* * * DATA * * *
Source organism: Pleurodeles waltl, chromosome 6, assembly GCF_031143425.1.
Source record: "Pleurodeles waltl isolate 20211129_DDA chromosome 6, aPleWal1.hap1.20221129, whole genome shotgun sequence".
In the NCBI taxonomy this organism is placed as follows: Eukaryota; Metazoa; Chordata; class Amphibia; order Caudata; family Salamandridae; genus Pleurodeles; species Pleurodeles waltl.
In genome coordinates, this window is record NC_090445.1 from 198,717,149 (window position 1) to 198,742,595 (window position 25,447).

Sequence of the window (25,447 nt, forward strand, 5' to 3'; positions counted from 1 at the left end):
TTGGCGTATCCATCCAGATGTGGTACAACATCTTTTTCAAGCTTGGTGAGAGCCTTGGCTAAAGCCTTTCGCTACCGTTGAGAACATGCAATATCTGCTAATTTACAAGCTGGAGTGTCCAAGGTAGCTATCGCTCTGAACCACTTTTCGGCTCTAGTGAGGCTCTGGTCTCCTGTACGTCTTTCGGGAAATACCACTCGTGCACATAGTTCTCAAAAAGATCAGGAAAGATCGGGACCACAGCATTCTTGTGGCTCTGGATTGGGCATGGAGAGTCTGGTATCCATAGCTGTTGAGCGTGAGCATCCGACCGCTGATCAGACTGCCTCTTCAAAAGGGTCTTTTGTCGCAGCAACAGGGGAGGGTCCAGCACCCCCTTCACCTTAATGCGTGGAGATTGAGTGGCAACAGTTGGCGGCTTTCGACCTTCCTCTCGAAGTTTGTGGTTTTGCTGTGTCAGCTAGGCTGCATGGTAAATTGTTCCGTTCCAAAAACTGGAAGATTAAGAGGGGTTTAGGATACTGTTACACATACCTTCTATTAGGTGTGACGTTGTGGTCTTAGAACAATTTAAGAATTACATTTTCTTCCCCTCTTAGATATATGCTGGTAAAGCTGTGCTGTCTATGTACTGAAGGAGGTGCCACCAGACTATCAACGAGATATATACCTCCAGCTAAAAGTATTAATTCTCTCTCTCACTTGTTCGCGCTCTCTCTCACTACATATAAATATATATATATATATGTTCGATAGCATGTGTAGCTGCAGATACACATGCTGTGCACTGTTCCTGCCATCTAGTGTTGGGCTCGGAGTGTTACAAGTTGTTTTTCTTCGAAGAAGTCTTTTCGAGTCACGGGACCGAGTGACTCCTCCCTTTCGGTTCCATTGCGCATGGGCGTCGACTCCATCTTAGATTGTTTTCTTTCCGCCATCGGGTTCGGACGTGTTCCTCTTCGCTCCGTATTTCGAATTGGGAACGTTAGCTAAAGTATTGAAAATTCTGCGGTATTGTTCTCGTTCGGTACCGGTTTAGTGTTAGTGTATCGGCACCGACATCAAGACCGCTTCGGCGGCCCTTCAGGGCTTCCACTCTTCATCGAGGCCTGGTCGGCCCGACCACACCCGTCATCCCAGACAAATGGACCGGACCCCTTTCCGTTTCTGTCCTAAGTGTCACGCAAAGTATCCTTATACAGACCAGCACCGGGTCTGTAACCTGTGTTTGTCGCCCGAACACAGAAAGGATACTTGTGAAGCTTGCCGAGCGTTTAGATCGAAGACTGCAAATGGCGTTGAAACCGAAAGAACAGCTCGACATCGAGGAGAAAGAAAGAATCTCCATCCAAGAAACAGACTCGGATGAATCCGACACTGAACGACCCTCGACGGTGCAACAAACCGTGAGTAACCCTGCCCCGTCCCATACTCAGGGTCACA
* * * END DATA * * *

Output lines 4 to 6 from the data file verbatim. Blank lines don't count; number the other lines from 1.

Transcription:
In genome coordinates, this window is record NC_090445.1 from 198,717,149 (window position 1) to 198,742,595 (window position 25,447).

Sequence of the window (25,447 nt, forward strand, 5' to 3'; positions counted from 1 at the left end):
TTGGCGTATCCATCCAGATGTGGTACAACATCTTTTTCAAGCTTGGTGAGAGCCTTGGCTAAAGCCTTTCGCTACCGTTGAGAACATGCAATATCTGCTAATTTACAAGCTGGAGTGTCCAAGGTAGCTATCGCTCTGAACCACTTTTCGGCTCTAGTGAGGCTCTGGTCTCCTGTACGTCTTTCGGGAAATACCACTCGTGCACATAGTTCTCAAAAAGATCAGGAAAGATCGGGACCACAGCATTCTTGTGGCTCTGGATTGGGCATGGAGAGTCTGGTATCCATAGCTGTTGAGCGTGAGCATCCGACCGCTGATCAGACTGCCTCTTCAAAAGGGTCTTTTGTCGCAGCAACAGGGGAGGGTCCAGCACCCCCTTCACCTTAATGCGTGGAGATTGAGTGGCAACAGTTGGCGGCTTTCGACCTTCCTCTCGAAGTTTGTGGTTTTGCTGTGTCAGCTAGGCTGCATGGTAAATTGTTCCGTTCCAAAAACTGGAAGATTAAGAGGGGTTTAGGATACTGTTACACATACCTTCTATTAGGTGTGACGTTGTGGTCTTAGAACAATTTAAGAATTACATTTTCTTCCCCTCTTAGATATATGCTGGTAAAGCTGTGCTGTCTATGTACTGAAGGAGGTGCCACCAGACTATCAACGAGATATATACCTCCAGCTAAAAGTATTAATTCTCTCTCTCACTTGTTCGCGCTCTCTCTCACTACATATAAATATATATATATATATGTTCGATAGCATGTGTAGCTGCAGATACACATGCTGTGCACTGTTCCTGCCATCTAGTGTTGGGCTCGGAGTGTTACAAGTTGTTTTTCTTCGAAGAAGTCTTTTCGAGTCACGGGACCGAGTGACTCCTCCCTTTCGGTTCCATTGCGCATGGGCGTCGACTCCATCTTAGATTGTTTTCTTTCCGCCATCGGGTTCGGACGTGTTCCTCTTCGCTCCGTATTTCGAATTGGGAACGTTAGCTAAAGTATTGAAAATTCTGCGGTATTGTTCTCGTTCGGTACCGGTTTAGTGTTAGTGTATCGGCACCGACATCAAGACCGCTTCGGCGGCCCTTCAGGGCTTCCACTCTTCATCGAGGCCTGGTCGGCCCGACCACACCCGTCATCCCAGACAAATGGACCGGACCCCTTTCCGTTTCTGTCCTAAGTGTCACGCAAAGTATCCTTATACAGACCAGCACCGGGTCTGTAACCTGTGTTTGTCGCCCGAACACAGAAAGGATACTTGTGAAGCTTGCCGAGCGTTTAGATCGAAGACTGCAAATGGCGTTGAAACCGAAAGAACAGCTCGACATCGAGGAGAAAGAAAGAATCTCCATCCAAGAAACAGACTCGGATGAATCCGACACTGAACGACCCTCGACGGTGCAACAAACCGTGAGTAACCCTGCCCCGTCCCATACTCAGGGTCACA